In one embodiment of the invention there is provided a system for providing pharmaceutical information to physicians, the system comprising: a physician authentication module configured to authenticate that the user is a registered physician; a presentation hosting module configured to present a plurality of interactive presentations to users that have been authenticated by the physician authentication module, wherein each presentation is related to a prescription drug; and a data accumulation module configured to accumulate user responses to the interactive presentations. Such a system embodiment may further comprise an incentive module configured to provide incentives to users to whom interactive presentations have been presented. Such an incentive module may be further configured to provide incentives only to selected users to whom interactive presentations have been presented, further configured to verify that a user has responded to questions presented in one of the interactive presentations before providing the incentive, and/or further configured to verify that a user has completed participation in one of the interactive presentations before providing the incentive. The data related to users that have viewed presentations may comprise a number of users to which a presentation has been presented, names of users to which a presentation has been presented, and/or responses by the users to the presentations. The system embodiment may further comprise a reporting module configured to provide data related to users that have viewed the presentations and/or a presentation storage module storing the plurality of interactive presentations.
In another embodiment there is provided a method comprising hosting interactive presentations related to prescription pharmaceuticals, accumulating user responses to the interactive presentations, presenting data related to accumulated user responses to drug companies sponsoring the interactive presentations, and providing incentives to users in exchange for participation in the interactive presentations.
In yet another embodiment there is provided a method for providing information related to pharmaceuticals to physicians, the method comprising: (a) inviting a user to access a system configured to provide the information related to pharmaceuticals; (b) through the system, authenticating that the user is a physician; (c) through the system, presenting information related to a pharmaceutical to the user; (d) through the system, prompting the user to provide input confirming the user's comprehension of at least a portion of the presented information; and (e) through the system, receiving input provided by the user in response to (d). Preferably in such method embodiment there is a step of providing an incentive to the user in response to at least (e). The incentive may be a credit that can be redeemed at an on-line vendor and may be provided only to targeted users. Such method embodiment may further comprise the step of: receiving value form a pharmaceutical company in exchange for performing at least (b), (c), (d) and (e). Further, such method embodiment may further comprise the steps of: performing (a), (b), (c), (d), and (e) with respect to a plurality of users; and accumulating input provided by the plurality of users in response to (e). The method embodiment may also comprise a step of: maintaining statistics relating to accumulated input provided by the plurality of users, wherein the statistics may be provided to at least one pharmaceutical company.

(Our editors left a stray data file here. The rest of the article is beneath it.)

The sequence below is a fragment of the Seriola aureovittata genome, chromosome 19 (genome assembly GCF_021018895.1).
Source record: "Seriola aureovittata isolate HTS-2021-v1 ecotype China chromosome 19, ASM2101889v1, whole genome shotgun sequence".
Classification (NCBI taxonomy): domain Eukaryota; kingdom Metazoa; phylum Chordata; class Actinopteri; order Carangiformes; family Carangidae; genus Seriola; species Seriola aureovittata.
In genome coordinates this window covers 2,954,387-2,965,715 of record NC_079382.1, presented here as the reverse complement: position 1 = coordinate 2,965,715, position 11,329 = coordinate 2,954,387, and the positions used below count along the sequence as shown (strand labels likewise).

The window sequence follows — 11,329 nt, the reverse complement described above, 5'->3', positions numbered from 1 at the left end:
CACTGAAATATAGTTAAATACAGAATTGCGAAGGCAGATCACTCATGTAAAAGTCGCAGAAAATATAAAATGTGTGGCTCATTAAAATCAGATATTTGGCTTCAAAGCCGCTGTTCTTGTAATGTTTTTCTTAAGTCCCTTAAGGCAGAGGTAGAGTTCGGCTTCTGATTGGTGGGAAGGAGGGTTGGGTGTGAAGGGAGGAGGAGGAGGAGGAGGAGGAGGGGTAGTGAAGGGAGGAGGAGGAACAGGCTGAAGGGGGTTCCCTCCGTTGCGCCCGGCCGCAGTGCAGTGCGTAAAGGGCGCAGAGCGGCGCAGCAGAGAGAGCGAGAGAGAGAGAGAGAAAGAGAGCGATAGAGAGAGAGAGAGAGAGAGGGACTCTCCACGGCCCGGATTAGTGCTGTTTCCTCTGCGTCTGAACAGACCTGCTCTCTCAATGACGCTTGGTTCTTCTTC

As would be understood by one of ordinary skill in the art, steps performed by the system may be embodied in part or whole by human participation. It is preferred that as many steps be automated as possible. Human participation may include analysis and interpretation.
Although the present invention has been described in detail with respect to certain embodiments and examples, as would be understood by one of ordinary skill in the art variations and modifications exist which are within the scope of the present invention as defined in the following claims.
|Cited Patent||Filing date||Publication date||Applicant||Title|
|US5517405||Oct 14, 1993||May 14, 1996||Aetna Life And Casualty Company||Expert system for providing interactive assistance in solving problems such as health care management|
|US5621640 *||Dec 5, 1994||Apr 15, 1997||Every Penny Counts, Inc.||Automatic philanthropic contribution system|
|US5799981||Jul 20, 1995||Sep 1, 1998||Global Healthcomm, Inc.||Pharmaceutical marketing device and system|
|US5819228||Oct 31, 1995||Oct 6, 1998||Utilimed, Inc.||Health care payment system utilizing an intensity adjustment factor applied to provider episodes of care|
|US6014634||Aug 4, 1997||Jan 11, 2000||Supermarkets Online, Inc.||System and method for providing shopping aids and incentives to customers through a computer network|
|US6035276||Oct 17, 1997||Mar 7, 2000||Veritas Medical Services, Inc.||Medical practitioner credentialing system|
|US6067525||Oct 30, 1995||May 23, 2000||Clear With Computers||Integrated computerized sales force automation system|
|US6076088||Feb 6, 1997||Jun 13, 2000||Paik; Woojin||Information extraction system and method using concept relation concept (CRC) triples|
|US6256614||Jul 21, 1999||Jul 3, 2001||Jeff H. Wecker||Internet system for producing electronic reward cards|
|US6272481||Sep 14, 1998||Aug 7, 2001||Lucent Technologies Inc.||Hospital-based integrated medical computer system for processing medical and patient information using specialized functional modules|
|US20010032125 *||Dec 15, 2000||Oct 18, 2001||Sundeep Bhan||Activation of coupons based on quiz or questionnaire|
|US20010034647 *||Feb 1, 2001||Oct 25, 2001||Marks Michael B.||Providing benefits by the internet to minimally identified users|